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Laws & Regulations

Corporate Average Fuel Economy

 

NHTSA's Corporate Average Fuel Economy (CAFE) standards regulate how far our vehicles must travel on a gallon of fuel. NHTSA sets CAFE standards for passenger cars and for light trucks (collectively, light-duty vehicles), and separately sets fuel consumption standards for medium- and heavy-duty trucks and engines. NHTSA also regulates the fuel-economy window stickers on new vehicles. This site contains information about many aspects of these programs, and we encourage you to check back as new information is posted.


June 7, 2024: NHTSA Announces Final Rule for CAFE and HDPUV Standards

Model Years 2027-2031 Corporate Average Fuel Economy Standards and Model Years 2030-2035 Heavy-Duty Pickup Trucks and Vans Vehicle Fuel Efficiency Standards

After reviewing the tens of thousands of public comments submitted on NHTSA’s August 2023 proposal for MYs 2027-2031 Corporate Average Fuel Economy (CAFE) Standards and MYs 2030-2035 Heavy-Duty Pickup Trucks and Vans (HDPUV) Fuel Efficiency Standards and the accompanying Draft Environmental Impact Statement, NHTSA announced the final CAFE and HDPUV standards. The final rule establishes standards that would require an industry-wide fleet average of approximately 50.4 miles per gallon (mpg) in MY 2031 for passenger cars and light trucks, and an industry fleet-wide average for HDPUVs of roughly 2.851 gallons per 100 miles in MY 2035.  The final CAFE standards increase at a rate of 2 percent per year for passenger cars in MYs 2027-31 and 2 percent per year for light trucks in model years 2029-31.  The final HDPUV fuel efficiency standards increase at a rate of 10 percent per year in MYs 2030-2032 and 8 percent per year in MYs 2033-2035.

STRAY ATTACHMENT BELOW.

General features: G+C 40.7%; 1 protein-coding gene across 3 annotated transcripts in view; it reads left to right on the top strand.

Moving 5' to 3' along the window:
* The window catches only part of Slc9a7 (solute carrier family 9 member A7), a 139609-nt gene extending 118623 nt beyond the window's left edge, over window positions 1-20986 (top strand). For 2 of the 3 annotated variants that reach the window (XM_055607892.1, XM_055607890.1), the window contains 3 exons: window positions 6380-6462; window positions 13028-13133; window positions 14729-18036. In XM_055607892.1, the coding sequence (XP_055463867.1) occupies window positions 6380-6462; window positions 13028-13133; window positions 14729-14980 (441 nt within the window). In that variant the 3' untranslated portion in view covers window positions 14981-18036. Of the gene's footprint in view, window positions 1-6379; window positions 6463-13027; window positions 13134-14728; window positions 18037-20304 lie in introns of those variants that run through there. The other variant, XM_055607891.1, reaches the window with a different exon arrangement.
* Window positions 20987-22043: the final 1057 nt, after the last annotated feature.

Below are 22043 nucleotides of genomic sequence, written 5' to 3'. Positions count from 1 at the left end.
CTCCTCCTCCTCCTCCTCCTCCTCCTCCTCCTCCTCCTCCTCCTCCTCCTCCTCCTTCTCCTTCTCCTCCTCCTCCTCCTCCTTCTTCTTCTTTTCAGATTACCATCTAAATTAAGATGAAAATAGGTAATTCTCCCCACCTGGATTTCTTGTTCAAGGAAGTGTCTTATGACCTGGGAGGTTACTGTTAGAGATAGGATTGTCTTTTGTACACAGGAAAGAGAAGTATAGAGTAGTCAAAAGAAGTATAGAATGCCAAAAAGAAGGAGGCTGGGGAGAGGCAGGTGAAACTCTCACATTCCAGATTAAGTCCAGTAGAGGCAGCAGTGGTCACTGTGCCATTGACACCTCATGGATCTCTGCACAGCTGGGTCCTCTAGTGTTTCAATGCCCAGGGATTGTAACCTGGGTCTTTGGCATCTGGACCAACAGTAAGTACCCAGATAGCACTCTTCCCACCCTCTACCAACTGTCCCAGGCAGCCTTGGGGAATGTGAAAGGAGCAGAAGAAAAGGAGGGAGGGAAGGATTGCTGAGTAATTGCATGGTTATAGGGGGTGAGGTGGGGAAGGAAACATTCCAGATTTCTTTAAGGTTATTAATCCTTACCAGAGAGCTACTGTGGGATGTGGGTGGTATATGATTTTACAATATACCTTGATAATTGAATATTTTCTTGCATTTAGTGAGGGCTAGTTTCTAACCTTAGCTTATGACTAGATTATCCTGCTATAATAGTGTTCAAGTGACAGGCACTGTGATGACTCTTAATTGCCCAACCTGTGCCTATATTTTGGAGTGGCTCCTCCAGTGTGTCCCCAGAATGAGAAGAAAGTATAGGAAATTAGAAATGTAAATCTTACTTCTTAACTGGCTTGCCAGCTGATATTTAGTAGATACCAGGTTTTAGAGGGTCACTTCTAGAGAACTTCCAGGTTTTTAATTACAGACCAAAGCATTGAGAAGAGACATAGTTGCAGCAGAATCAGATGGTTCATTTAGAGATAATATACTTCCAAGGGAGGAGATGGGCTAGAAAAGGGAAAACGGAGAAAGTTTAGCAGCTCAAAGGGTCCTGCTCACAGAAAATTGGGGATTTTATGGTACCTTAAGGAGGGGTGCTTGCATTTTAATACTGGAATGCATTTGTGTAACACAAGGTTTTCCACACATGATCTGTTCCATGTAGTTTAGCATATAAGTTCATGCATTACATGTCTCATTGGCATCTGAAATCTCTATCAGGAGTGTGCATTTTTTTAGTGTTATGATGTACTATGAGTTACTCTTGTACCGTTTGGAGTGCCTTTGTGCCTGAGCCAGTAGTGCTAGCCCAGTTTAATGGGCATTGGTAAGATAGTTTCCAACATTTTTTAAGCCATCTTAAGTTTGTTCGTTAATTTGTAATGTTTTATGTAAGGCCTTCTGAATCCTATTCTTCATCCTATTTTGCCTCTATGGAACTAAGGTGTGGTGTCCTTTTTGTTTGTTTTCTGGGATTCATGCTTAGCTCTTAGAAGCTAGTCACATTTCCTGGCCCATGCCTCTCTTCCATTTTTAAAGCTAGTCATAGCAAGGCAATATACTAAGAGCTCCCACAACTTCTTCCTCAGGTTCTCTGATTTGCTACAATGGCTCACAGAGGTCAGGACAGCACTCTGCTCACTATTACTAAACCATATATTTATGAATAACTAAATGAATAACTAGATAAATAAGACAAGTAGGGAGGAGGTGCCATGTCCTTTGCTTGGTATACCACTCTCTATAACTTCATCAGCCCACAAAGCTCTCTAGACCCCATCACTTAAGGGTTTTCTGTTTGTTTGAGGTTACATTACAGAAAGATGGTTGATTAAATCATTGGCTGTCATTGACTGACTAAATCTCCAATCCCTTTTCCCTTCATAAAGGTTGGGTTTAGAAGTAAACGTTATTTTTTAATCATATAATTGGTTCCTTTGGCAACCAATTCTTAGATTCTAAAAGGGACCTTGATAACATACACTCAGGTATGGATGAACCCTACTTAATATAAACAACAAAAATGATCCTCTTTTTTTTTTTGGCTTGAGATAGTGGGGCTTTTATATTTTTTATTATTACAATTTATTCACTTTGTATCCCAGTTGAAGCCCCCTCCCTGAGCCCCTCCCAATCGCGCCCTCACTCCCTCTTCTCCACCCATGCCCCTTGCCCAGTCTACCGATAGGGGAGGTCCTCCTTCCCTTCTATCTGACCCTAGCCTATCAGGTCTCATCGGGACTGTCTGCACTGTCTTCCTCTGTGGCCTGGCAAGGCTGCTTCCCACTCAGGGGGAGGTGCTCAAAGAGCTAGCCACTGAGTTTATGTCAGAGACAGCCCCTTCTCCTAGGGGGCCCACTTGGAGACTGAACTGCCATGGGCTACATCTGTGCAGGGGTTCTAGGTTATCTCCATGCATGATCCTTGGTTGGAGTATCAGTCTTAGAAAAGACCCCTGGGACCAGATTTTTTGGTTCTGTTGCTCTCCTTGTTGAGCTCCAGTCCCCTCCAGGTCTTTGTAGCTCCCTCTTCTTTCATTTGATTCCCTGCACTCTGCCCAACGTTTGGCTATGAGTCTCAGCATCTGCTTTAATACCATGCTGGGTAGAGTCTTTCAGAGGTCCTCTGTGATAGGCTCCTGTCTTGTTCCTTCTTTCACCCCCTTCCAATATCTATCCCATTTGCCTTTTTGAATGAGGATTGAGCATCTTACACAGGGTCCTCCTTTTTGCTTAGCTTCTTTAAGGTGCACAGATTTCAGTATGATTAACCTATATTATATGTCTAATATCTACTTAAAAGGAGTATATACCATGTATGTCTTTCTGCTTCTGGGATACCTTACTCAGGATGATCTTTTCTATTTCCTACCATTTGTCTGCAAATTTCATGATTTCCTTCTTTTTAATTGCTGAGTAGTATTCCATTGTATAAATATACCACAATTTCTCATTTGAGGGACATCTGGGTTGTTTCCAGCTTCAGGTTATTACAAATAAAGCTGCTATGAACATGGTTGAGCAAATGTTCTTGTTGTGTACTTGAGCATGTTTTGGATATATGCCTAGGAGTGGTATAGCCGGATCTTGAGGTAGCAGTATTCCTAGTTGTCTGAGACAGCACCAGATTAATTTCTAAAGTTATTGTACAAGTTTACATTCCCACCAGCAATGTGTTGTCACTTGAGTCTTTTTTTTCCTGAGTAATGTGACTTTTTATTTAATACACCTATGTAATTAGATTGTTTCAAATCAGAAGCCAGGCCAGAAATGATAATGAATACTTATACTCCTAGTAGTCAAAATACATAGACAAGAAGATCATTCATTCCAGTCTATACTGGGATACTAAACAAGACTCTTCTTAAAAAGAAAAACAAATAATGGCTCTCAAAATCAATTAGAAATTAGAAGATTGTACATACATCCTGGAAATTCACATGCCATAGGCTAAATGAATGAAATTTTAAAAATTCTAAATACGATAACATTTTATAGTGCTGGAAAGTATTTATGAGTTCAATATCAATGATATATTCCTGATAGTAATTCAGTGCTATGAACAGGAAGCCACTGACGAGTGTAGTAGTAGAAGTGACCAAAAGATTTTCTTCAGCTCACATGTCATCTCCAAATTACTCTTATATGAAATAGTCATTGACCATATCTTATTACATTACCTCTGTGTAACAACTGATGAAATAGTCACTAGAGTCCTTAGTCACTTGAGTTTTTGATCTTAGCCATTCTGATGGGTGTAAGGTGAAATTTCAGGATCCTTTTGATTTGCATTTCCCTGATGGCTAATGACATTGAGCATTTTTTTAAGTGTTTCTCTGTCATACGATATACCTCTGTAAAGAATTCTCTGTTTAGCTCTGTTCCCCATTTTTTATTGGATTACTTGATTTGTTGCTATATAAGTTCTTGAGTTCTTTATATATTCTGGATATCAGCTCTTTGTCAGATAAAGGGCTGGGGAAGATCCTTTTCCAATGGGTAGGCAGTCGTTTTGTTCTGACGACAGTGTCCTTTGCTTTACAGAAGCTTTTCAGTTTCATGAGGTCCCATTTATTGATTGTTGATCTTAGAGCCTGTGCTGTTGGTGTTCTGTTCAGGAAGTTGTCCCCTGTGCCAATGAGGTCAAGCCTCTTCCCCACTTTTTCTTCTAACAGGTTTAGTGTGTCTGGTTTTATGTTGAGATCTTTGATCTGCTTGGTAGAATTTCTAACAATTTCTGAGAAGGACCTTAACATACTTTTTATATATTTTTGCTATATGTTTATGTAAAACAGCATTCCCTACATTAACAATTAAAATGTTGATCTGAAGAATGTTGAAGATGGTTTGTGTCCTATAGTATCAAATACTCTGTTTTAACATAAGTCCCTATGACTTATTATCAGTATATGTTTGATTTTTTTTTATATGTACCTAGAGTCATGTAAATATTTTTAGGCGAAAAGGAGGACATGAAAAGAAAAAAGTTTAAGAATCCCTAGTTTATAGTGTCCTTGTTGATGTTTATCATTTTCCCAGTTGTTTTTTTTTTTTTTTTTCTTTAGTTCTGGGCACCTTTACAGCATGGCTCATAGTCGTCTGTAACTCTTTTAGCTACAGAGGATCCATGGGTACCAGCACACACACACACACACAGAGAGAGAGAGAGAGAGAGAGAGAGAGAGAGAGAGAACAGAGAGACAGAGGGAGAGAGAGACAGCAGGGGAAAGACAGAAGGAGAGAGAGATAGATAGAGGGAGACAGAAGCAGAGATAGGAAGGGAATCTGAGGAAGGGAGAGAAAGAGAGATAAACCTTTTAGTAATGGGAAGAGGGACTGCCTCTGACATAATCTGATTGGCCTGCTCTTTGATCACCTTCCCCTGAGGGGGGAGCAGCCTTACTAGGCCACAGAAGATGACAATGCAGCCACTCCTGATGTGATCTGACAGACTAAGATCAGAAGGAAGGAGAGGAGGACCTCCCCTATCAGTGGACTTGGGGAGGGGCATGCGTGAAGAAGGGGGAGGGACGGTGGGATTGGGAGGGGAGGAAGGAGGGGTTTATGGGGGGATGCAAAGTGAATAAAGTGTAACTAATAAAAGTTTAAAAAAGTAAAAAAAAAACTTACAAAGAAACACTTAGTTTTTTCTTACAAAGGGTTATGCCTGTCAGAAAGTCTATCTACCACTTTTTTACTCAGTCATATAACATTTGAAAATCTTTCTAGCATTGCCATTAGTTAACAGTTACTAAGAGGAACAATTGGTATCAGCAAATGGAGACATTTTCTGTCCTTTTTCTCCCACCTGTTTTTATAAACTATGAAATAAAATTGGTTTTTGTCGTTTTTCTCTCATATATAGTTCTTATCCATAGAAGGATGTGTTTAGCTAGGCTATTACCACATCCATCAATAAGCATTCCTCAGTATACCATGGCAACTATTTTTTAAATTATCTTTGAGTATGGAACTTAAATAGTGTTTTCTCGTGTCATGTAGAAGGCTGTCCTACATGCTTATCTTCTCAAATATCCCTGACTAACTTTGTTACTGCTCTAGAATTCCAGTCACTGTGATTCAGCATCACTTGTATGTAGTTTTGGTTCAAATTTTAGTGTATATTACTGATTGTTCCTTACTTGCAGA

The agency projects the final standards will save consumers nearly $23 billion in fuel costs and avoid the consumption of about 70 billion gallons of gasoline (equivalent) through 2050. The agency also projects the standards will prevent more than 710 million metric tons of carbon dioxide emissions by 2050, reduce air pollution, and reduce the country’s dependence on oil.  The final standards provide critical savings at the gas pump for American consumers and set goals that are consistent with Congress' direction to conserve energy and provide flexibility to industry on how best to meet those goals from proven, available fuel-saving technologies.